|Our Lady of Fatima, on the grounds of St. Francis Xavier Church, Birmingham, Ala.|
Over the centuries, there have been hundreds of claims that Mary, the mother of Jesus, has appeared to offer advice and comfort or to give warning and encouragement. Although there are only eleven Vatican-approved Marian visitations, Lourdes and Fatima being perhaps the best known, there are even today claims of appearances from the Blessed Virgin. She has supposedly been seen by visionaries in Medjugorje, and images have been seen in windows, on walls, and on food items such as toast and macaroni & cheese. There is even a site down Highway 280, just south of Birmingham, Alabama, where thousands gathered after one of the Medjugorje visionaries reported Mary’s appearance to her when she was in town for medical treatment.
“But anyone who has followed with attention the visions of Mary which have been increasing in number over the last few decades, and has taken their psychological significance into account, might have known what was brewing. The fact, especially, that it was largely children who had the visions might have given pause for thought, for in such cases, the collective unconscious is always at work ...One could have known for a long time that there was a deep longing in the masses for an intercessor and mediatrix who would at last take her place alongside the Holy Trinity and be received as the 'Queen of heaven and Bride at the heavenly court.' For more than a thousand years it has been taken for granted that the Mother of God dwelt there.” (1)
It is undeniable that Marian visions occur. Rather than ask if they are factual, I think it is more important to ask why these visions are needed. I agree with Jung that we need the influence of the feminine archetype to have a balanced life. For Protestants who question this, think about 19th century American Protestantism. It was the most anti-Marian expression of Christianity known up to that time. Jesus was primary, and what did 19th century Protestants do to Jesus? They made him highly feminized, made him meek and mild, even gave him long hair and a dress! (2) Some of the artistic portrayals of Jesus show him in flowing robes with arms outstretched – exactly the same posture that previous artists had traditionally given to Mary. This is just one example of how the feminine archetype will make itself known, even when a society tries to push it aside.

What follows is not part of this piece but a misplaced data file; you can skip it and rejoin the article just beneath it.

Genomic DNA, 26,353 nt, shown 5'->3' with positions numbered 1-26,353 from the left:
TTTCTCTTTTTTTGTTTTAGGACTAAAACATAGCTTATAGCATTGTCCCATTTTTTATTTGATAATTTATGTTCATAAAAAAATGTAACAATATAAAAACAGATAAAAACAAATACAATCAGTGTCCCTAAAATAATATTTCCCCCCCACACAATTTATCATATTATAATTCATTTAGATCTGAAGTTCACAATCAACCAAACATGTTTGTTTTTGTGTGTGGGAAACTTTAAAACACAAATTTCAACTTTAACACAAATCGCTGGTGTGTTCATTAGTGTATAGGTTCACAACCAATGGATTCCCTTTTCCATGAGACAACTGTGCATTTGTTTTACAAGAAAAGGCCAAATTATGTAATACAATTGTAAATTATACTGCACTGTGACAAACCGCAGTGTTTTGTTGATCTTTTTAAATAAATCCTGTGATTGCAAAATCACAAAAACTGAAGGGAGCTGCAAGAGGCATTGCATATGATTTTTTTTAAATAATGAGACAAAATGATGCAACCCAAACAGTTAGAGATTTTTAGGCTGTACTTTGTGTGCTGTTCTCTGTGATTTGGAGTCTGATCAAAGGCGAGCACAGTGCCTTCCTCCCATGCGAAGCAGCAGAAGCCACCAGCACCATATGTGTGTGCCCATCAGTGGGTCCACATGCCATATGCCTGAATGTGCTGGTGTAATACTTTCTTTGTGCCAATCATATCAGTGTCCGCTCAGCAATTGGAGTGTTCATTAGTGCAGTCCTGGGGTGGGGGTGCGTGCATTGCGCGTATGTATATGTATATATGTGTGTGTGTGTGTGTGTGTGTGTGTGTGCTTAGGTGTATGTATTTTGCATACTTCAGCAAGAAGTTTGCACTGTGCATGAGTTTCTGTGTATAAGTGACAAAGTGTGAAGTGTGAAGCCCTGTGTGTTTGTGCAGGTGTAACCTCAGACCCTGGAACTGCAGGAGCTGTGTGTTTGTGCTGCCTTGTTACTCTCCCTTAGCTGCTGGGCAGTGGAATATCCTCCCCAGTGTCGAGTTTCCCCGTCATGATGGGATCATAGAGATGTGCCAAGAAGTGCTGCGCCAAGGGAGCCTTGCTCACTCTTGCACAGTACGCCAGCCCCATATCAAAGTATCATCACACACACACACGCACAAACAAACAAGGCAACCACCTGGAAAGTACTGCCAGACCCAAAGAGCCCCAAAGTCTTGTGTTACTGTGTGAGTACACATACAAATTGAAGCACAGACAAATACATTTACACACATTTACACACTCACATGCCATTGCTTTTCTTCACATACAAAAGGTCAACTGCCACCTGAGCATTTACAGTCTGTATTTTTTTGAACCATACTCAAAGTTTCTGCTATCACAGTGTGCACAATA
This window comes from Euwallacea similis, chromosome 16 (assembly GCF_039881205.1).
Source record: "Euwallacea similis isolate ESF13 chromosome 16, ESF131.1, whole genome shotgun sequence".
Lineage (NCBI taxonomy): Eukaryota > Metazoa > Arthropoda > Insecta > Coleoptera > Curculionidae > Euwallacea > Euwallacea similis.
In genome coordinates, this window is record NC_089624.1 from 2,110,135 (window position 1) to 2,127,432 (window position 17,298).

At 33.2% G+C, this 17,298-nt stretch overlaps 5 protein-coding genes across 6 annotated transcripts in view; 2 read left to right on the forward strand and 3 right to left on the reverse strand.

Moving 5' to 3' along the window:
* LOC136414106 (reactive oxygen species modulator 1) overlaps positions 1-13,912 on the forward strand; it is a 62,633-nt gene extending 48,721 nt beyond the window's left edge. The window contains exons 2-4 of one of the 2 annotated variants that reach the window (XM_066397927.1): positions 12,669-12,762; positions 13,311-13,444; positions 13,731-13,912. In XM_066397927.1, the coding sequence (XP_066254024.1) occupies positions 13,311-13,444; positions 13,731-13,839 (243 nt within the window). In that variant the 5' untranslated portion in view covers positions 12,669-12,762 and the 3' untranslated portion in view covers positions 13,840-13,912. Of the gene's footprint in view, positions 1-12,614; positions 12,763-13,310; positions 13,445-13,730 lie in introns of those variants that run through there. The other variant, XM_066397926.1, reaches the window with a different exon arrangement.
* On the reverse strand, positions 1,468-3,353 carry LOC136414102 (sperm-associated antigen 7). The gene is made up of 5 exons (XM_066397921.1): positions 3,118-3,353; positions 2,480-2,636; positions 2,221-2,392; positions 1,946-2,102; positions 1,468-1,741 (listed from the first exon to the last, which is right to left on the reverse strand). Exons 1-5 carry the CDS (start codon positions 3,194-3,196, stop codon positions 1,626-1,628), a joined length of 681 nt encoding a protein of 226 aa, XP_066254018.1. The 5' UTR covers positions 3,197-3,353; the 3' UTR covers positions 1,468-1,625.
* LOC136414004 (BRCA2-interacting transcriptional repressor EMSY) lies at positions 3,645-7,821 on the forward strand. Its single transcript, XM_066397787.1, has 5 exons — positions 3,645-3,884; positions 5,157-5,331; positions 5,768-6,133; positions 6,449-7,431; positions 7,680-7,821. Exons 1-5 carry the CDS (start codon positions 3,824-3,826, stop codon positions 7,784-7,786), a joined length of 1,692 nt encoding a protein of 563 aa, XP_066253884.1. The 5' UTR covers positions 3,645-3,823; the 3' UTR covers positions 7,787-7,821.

When I read about some of the Marian visions that have occurred in the past, often the message from Mary was to build a church in her honor and to promote the praying of the rosary. My own thoughts are that if this were the actual historical Mary appearing, such requests would be completely out of character – to dedicate a church in her honor? However, if that vision is an expression of the feminine archetype, it makes perfect sense. It is correcting a heavily masculine society, bringing balance by restoring feminine qualities and bringing the feminine archetype to mind (often Marian visions occur during wartime, or just before war breaks out, when the masculine war machine is at work destroying).
|In the Lady Chapel|
at St. Andrew's Episcopal Church
Let me also share a personal testimonial. Although my wife and I are now practicing Catholics, last year we began going back to the Episcopal Church where we met. We heard that the church was in a rough spot so we began going back to lend moral and financial support. We would usually go there about three Sundays a month and would attend our Catholic parish once a month. On this particular Sunday, I felt personally inclined to meditate on Mary. As we entered St. Andrew’s Episcopal Church, I was glad to find seating that was in line with the Lady Chapel, with Mary in full view. In my private prayers I prayed the Hail Mary (not a typical devotion in the Episcopal Church, though the Lady Chapel is an old Anglican tradition). After church as we were going home talking about the service, I discovered that my wife had also had Mary on her mind that morning and had spent some time much as I had done, to acknowledge the blessed Mother. Later that day, we both felt like going to the evening Mass at our Catholic Church. When we arrived, we were quite surprised to find that that particular Sunday (August 15) was the feast of the Assumption of Mary! We enjoyed a full service giving special remembrance and honor to her.
|Our Lady of Guadalupe|
St. Francis Xavier Catholic Church
|Black Madonna of Czestochowa|
St. Simeon's Orthodox Church
|Stained glass window at|
St. Francis Xavier Catholic Church
1. C.G. Jung. Answer to Job, trans. R.F.C. Hull. Princeton: Princeton University Press, pp 99 -100.
2. Cf. Stephen Prothero. American Jesus, New York, Ferrar, Straus, and Giroux, pp.59 - 61.
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